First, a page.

The film has a surprising use of score, but also source. There’s a lot of humor in the movie, that’s a big part of what Fernando was bringing into this, as a sense of levity. You think of a movie about two popes and humor is not really the first thing you think of. But this movie is quite funny, actually, and the use of music accents that. I think one example is that the use of the saxophone is a sound that is totally unexpected and happens in two key religious moments for Bergoglio. In general, some of the sounds we associate with Benedict are slightly more expected, which are bigger orchestral moments that relate to him pushing himself and has very much a kind of romantic orchestral music associated with them, which I wrote to that characteristic in my language. The sound that we associate with Bergoglio is much more intimate and folkloric and uses primarily the South American nylon string guitar as the center of that sound. The film has different sonic identities, and I do think that the source music as well plays into that.
ABBA is a group whose music I didn’t think I’d be hearing. What’s the genesis of that music cue? Was it referenced in the script or did you help incorporate that?
I don’t know if ABBA was in the script or Fernando put it in the movie and then they put it in the script. I know that Abbey Road and The Beatles were in the script. We recorded the score at Abbey Road, which I knew from the start of working on the movie, which is really quite an incredible experience. That was something that was really surprising to me but I grew to love it. When I first heard it, it was a bit of a challenge to figure out which version of [Dancing Queen] we would put in. I did work on a version of The Beatles’ “Blackbird.” The ABBA is taken from The Royal Philharmonic in London.
Was the decision to record at Abbey Road made before you came onto the project? Pope Benedict’s album was actually recorded there. Is that just a coincidence? It does seem like a perfect fit with “Blackbird” and The Beatles references.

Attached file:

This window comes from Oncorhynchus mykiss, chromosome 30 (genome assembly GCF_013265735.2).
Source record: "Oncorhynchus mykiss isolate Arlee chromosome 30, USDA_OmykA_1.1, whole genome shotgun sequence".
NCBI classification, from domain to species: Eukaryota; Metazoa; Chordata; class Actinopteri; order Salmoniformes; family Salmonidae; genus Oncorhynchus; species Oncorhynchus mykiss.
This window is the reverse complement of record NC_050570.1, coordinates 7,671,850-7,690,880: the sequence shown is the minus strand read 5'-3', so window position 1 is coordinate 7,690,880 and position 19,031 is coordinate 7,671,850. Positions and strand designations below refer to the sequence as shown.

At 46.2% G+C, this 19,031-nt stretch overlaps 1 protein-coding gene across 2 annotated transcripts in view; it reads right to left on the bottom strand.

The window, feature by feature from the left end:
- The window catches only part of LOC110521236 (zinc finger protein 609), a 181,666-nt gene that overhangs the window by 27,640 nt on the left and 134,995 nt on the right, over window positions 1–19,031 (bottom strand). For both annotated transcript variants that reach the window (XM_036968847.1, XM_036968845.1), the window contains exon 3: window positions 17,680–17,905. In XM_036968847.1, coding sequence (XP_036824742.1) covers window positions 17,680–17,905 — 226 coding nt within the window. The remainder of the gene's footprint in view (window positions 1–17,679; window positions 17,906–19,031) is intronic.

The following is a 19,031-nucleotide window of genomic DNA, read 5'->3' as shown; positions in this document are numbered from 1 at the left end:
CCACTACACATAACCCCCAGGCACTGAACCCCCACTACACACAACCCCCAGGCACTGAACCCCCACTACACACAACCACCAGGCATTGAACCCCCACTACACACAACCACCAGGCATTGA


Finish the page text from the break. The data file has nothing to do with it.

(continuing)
I helped them decide that we would record at Abbey Road since record production was based in London. That is one of two places that you do scores like this in London, the other being AIR Studios, but the fact that it’s mentioned so much in the movie just made it so much fun. For all the producers, and the main editor, and Fernando to come, it was really great, we had a really great day there with the London Contemporary Orchestra–it was a complete dream. I think for a musician to be able to do that–you know, my life is full of memorable moments, but to do that was kind of next level.
You’ve incorporated plenty of Argentinean guitar sounds, representative of Pope Francis’s home country of Argentina. As someone who is a classically trained guitarist, how do you integrate the guitar alongside a full orchestra? What is that like?
It’s not the first thing I tend to do, but I did do a couple of cues like that and Fernando immediately responded to it and didn’t want that kind of grandiose orchestral sound necessarily for Bergoglio/Francis. Eventually, I was able to arrange Pope Francis’ election scene and that starts with this intimate guitar sound and then becomes a kind of massive orchestral piece, so that was fairly natural to get there and go from one to the other.